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Congressional Family Business Caucus Starts With Topics of ‘Succession’ and ‘Workforce,’ as 2024 Focuses on Leadership Issues Affecting Family Businesses


The second bipartisan Congressional Family Business Caucus meeting of 2024 will focus on how to best manage leadership succession issues facing America’s family businesses.


This comes after the last Caucus meeting focused on “Workforce” issues. The entire 2024 thrust for this year’s Congressional Family Business Caucus will be on topics that most affect the future of family businesses.

The Congressional Family Business Caucus meeting held May 14 in the Longworth House Office Building is expected to bring together Caucus Congressional members from both parties, including co-chairs Brad Schneider (D-IL), Claudia Tenney (R-NY), and Rep. Jodey Arrington (R-TX), and Rep. Henry Cuellar (D-TX).

To date, the Caucus has 41 House members and carries the mission of educating Congress and raising awareness for America’s family businesses, the largest private employer in the country. Family businesses account for 83.3 million jobs and contribute $7.7 trillion annually to U.S. gross domestic product, according to research.

During these Caucus meetings I present findings from our 2024 Family Enterprise USA Annual Family Business Survey, which highlights how family businesses look at succession and how prepared they are for handing over the reins to future business leaders. In addition, we created ten family business leaders talking about their concerns about succession, from estate taxes to selling the business outright, also shown during the meeting.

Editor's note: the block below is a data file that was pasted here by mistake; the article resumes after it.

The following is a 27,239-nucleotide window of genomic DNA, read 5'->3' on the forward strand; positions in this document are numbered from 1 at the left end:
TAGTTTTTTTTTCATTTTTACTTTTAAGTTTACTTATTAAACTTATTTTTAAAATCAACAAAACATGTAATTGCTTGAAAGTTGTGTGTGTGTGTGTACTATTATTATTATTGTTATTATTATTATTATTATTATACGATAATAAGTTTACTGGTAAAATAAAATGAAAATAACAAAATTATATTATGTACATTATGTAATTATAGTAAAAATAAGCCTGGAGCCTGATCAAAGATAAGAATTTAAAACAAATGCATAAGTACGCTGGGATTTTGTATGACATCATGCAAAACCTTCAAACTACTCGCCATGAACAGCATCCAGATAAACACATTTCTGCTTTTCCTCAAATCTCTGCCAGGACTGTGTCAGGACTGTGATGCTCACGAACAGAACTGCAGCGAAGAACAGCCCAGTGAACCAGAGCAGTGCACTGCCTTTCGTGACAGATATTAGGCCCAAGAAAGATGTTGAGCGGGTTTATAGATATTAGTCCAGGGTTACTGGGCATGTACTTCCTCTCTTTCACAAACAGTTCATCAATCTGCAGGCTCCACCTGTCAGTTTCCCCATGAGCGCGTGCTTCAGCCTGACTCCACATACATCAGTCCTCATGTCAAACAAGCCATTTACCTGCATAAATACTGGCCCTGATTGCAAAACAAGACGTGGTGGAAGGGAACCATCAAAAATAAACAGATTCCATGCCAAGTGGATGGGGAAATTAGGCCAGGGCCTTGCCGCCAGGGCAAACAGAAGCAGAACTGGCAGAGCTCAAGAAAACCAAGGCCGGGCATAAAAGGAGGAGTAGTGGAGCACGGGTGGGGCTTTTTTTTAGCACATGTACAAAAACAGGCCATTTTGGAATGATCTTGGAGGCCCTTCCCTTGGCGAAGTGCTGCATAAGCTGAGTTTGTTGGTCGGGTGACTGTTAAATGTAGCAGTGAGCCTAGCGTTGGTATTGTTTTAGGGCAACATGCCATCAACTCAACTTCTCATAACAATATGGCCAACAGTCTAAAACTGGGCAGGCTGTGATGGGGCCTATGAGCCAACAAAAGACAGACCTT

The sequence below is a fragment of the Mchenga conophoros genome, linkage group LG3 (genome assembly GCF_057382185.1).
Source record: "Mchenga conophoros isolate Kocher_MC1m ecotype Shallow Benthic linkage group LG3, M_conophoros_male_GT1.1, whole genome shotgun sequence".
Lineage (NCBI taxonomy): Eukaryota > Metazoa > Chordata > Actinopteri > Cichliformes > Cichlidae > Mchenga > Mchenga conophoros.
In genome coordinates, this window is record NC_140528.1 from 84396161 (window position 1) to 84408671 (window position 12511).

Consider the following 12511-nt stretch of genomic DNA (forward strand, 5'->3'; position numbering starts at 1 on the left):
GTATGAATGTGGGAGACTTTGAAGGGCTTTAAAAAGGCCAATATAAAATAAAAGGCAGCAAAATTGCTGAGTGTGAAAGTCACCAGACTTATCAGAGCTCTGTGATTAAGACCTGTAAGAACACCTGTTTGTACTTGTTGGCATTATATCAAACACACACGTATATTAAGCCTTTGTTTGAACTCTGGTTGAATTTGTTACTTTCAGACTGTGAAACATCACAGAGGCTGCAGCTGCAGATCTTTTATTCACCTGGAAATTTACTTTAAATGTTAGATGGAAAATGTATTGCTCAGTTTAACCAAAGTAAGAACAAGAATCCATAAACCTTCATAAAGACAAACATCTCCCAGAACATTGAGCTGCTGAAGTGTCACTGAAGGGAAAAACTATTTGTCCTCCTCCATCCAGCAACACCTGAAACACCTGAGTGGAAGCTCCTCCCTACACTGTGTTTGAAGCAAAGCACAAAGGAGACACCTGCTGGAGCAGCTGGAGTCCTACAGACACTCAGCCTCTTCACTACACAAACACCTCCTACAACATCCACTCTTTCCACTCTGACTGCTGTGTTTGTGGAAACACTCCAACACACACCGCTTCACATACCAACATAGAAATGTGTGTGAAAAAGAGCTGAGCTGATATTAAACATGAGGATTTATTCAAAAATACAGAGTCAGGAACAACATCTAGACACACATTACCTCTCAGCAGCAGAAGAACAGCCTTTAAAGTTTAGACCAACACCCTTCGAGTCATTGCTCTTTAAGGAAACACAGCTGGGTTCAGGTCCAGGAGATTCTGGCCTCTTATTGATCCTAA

At this year’s first Caucus meeting, when “Workforce” was the topic, we revealed early findings from the annual survey. The survey, among 800 family executives from across the country, found when it came to top issues, the “Top 3” workforce challenges this year, were: 1) Recruiting & Training (54%); 2) Benefits/Pay (25%); and 3) Culture Building (14%).

Other highlights from the research found the top three tax policies “of top concern” to family businesses were ranked as follows, by percentage of respondents: 1) Income taxes (41%); 2) Estate taxes (19%); and 3) Payroll taxes (13%).

When it came to the top economic policy priorities family businesses are at number one, the survey found “Reduce the Federal Budget/Debt,” at 30%, and at number two, “Reduce Income Taxes,” at 23%.

Simply, family business is big business, but Congress doesn’t see the size. The Caucus is designed to help educate Congress on the role and power of family businesses in this country. These topics and our survey findings are important for our legislators to see and to understand so they can make policy decisions that help, not hurt, family businesses.

In the first Caucus meeting of the year, it was presented that the top three workforce challenges this year, are: 1) Recruiting & Training (54%); 2) Benefits/Pay (25%); and 3) Culture Building (14%).

House Members Speak on Family Business

House members in attendance at the March meeting listened to the survey results and then spoke on the importance of family businesses to the economy and they listened to six family-owned businesses executives, all non-family employees, tell their stories.

For example, Rep. Schneider started the meeting by discussing his family’s experience operating a family-owned business and his past consulting work. Schneider stressed that “family-owned businesses are the fabric of local communities.”

Rep. Duarte spoke of his background as a fourth-generation family farmer and business owner in California, and his experiences with family-business issues, including tax challenges and the impact of inflation.

“I understand the impact of policy decisions on family-owned businesses, including reduced access to capital,” he said.

Duarte, on the House Ways and Means Committee, said he “will adopt pro-family-business policies in future legislation, such as farm savings accounts.” He added that, “family ownership is more durable over time.”

Rep. Tenney highlighted her Upstate New York family-owned newspaper business and how her role on the House Ways and Means Committee may be helpful. She noted the challenges of operating a family-owned business, including high healthcare costs, access to labor, and competitive benefits, but expressed optimism that family businesses “will flourish in the future.”